4. Can you reinforce the rapid pace of decision-making established during the crisis to continue making the right decisions faster?
In the period since COVID-19’s emergence, banks have executed major initiatives (migration of tens of thousands of employees to remote settings, disbursement of new stimulus program funds) at speeds previously thought impossible for the sector. As one powerful example, a European bank acted on 104 key decisions in a single week, which would normally have required four months. Moreover, as risk/compliance teams audited the actions immediately after, they did not identify a single error.
Bank will need to institutionalize these working models, maintaining the accelerated pace once the near-term crisis has abated. Early evidence suggests that companies that were already embarked on an operating model transformation for speed responded more swiftly to COVID-19 and that there is a strong correlation between the level of agile maturity and rapid response in launching COVID-19-relevant products and services.
In order to build speed, flexibility, and resilience into their operating model, banks can take action across three main dimensions:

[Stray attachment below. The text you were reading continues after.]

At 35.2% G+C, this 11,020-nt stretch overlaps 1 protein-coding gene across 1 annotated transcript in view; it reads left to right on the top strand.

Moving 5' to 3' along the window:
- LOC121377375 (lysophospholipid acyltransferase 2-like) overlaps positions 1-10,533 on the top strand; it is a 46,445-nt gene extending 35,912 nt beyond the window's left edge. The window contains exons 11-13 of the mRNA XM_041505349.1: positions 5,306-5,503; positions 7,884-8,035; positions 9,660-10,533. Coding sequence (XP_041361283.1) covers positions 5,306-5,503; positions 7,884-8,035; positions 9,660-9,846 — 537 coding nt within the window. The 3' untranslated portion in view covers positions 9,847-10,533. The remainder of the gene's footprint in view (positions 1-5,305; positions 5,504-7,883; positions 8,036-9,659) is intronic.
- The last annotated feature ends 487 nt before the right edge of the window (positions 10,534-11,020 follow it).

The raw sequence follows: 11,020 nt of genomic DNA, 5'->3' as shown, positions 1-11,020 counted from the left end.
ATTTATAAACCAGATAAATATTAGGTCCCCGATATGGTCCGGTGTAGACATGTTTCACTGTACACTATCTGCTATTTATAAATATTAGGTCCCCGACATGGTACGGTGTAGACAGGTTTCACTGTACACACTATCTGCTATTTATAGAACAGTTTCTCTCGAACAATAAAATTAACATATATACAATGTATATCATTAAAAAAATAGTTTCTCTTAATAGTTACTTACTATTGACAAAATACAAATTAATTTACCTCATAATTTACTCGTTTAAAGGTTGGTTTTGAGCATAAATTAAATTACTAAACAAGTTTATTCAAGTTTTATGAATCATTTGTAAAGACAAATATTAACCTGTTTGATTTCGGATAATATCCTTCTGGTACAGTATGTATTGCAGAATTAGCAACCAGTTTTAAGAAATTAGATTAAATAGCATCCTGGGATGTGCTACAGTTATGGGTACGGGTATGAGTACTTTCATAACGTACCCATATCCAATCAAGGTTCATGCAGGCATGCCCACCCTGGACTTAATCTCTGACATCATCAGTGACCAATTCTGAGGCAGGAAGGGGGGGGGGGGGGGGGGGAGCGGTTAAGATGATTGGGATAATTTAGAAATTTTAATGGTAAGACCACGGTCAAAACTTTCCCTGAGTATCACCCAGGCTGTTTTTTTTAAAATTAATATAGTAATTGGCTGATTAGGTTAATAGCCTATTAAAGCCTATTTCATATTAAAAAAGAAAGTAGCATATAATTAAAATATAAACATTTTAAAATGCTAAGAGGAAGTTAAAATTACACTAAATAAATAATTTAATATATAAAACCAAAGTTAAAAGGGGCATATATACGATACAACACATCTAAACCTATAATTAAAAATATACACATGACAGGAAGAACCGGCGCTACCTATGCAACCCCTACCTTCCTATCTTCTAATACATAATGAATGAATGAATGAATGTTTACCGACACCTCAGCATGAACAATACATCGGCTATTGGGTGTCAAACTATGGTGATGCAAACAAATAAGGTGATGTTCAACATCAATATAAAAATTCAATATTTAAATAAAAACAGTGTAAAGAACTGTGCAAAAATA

Consider pursuing flatter organizations, leveraging this unique opportunity to measure value-added productivity across the workforce and establish organizational baselines centered on roles that truly matter. This baseline can aid the transition to smaller, cross-functional teams comprised of what we characterize as “decision makers” and “doers”—a model that has proven to be effective for banks. Once roles have been rationalized there is a further opportunity to rethink the location of work, benefiting from remote options (Exhibit 4).
Explore options to re-architect decisions for speed by simplifying processes; for example, shifting from sequential consultations with multiple stakeholders to fewer, parallel consultations involving only required leaders. The calculated risk attached to this approach empowers leaders with judgment and character to make decisions at a sustainable speed.
Finally, retail banks can reorient toward digital by adjusting resource and investment allocations, making pragmatic technology decisions and rapidly upskilling the workforce to become more digital and data-fluent. Banks may also consider new organization structures that place digital at the heart of the bank.